public | AspNetUserClaims      | table | vehicle_quotes
 public | AspNetUserLogins      | table | vehicle_quotes
 public | AspNetUserTokens      | table | vehicle_quotes
 public | AspNetUsers           | table | vehicle_quotes
 ...
(14 rows)

And that’s pretty much it when it comes to having a sensible storage for user accounts. That was pretty inexpensive, wasn’t it? All we had to do was install some NuGet packages, tweak our existing DbContext, and run some migrations.

The best thing is that we’re not done yet. We can also take advantage of ASP.NET Core Identity to manage users programmatically. Instead of interacting with these tables directly, we will use the service classes provided by Identity to create new users, fetch existing ones and validate their credentials.

Before we can do that though, we must first do some configuration in our app’s Startup class so that said services are properly set up to our liking and are made available to our application.

Configuring the Identity services

We need to add some code to VehicleQuotes/Startup.cs. With it, we configure the Identity system and add a few service classes to ASP.NET Core’s IoC container so that they are available to our app via Dependency Injection.

We need a new using statement:

using Microsoft.AspNetCore.Identity;

And the following code added to the ConfigureServices method:

services
    .AddIdentityCore<IdentityUser>(options => {
        options.SignIn.RequireConfirmedAccount = false;
        options.User.RequireUniqueEmail = true;
        options.Password.RequireDigit = false;
        options.Password.RequiredLength = 6;
        options.Password.RequireNonAlphanumeric = false;
        options.Password.RequireUppercase = false;
        options.Password.RequireLowercase = false;
    })
    .AddEntityFrameworkStores<VehicleQuotesContext>();

The call to AddIdentityCore makes several Identity utility classes available to the application. Among those, UserManager is the only one we will use. We will use it later to… well, manage users. You can also see how we’ve set a few options related to how the user accounts are handled. options.SignIn.RequireConfirmedAccount controls whether new accounts need to be confirmed via email before they are available. With options.User.RequireUniqueEmail, we tell Identity to enforce uniqueness of emails on user accounts. And finally the options.Password.* options configure the password strength requirements.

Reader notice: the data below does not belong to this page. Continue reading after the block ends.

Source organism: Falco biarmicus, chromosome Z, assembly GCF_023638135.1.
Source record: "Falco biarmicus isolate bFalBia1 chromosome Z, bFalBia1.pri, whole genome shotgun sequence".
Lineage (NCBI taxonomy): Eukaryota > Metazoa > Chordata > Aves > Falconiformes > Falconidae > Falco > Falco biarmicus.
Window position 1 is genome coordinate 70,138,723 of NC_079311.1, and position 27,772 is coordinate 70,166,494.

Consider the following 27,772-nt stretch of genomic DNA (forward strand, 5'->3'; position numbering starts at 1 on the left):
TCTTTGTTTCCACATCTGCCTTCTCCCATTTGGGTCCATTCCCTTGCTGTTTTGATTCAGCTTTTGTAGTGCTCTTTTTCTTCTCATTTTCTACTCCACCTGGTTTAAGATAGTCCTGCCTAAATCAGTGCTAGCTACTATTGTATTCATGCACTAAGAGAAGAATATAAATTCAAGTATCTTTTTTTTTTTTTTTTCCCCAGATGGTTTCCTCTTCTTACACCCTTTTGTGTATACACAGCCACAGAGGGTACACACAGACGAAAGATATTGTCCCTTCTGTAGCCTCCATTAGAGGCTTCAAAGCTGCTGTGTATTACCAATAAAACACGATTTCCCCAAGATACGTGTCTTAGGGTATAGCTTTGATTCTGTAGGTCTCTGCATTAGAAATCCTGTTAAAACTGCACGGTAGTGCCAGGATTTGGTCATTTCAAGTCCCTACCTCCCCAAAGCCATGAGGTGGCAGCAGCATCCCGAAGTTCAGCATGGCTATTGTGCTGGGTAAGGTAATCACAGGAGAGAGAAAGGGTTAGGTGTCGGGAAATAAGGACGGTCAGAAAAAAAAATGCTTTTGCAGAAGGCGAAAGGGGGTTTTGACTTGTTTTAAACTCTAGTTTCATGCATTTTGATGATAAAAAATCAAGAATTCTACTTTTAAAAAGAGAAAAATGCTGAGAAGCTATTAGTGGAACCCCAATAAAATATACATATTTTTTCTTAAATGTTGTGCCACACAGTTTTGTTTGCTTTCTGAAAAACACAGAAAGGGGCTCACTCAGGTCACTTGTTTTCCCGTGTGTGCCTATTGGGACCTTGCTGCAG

You can explore all the available options in the official docs.

Then, the call to AddEntityFrameworkStores tells the Identity system that it should use our VehicleQuotesContext for data storage.

Creating users

With that configuration out of the way, we can now write some code to create new user accounts. To keep things simple, we’ll add a new UsersController to our project that will expose a new endpoint that offers that functionality.

Let’s start with this in VehicleQuotes/Controllers/UsersController.cs:

using Microsoft.AspNetCore.Identity;
using Microsoft.AspNetCore.Mvc;

namespace VehicleQuotes.Controllers
{
    [Route("api/[controller]")]
    [ApiController]
    public class UsersController : ControllerBase
    {
        private readonly UserManager<IdentityUser> _userManager;

        public UsersController(
            UserManager<IdentityUser> userManager
        ) {
            _userManager = userManager;
        }
    }
}

As you can see, this controller defines a dependency on UserManager<IdentityUser>, an instance of which is injected via the constructor. This is one of the classes made available to us when we configured the Identity core services in our app’s Startup. We will use it to create new user records.

Before that though, we need to define a new class that encapsulates the payload for a request to our endpoint. When it comes to creating user accounts, all we need is a username, a password, and an email. As such, we add the following class in a new VehicleQuotes/ResourceModels/User.cs file:

using System.ComponentModel.DataAnnotations;

namespace VehicleQuotes.ResourceModels
{
    public class User
    {
        [Required]
        public string UserName { get; set; }
        [Required]
        public string Password { get; set; }
        [Required]
        public string Email { get; set; }
    }
}

Now, we shall use this type as the parameter for a new PostUser action method in the UserController which will expose the new user account creation endpoint in our API. The method looks like this:

// POST: api/Users
[HttpPost]
public async Task<ActionResult<User>> PostUser(User user)
{
    if (!ModelState.IsValid)
    {
        return BadRequest(ModelState);
    }

    var result = await _userManager.CreateAsync(
        new IdentityUser() { UserName = user.UserName, Email = user.Email },
        user.Password
    );

    if (!result.Succeeded)
    {
        return BadRequest(result.Errors);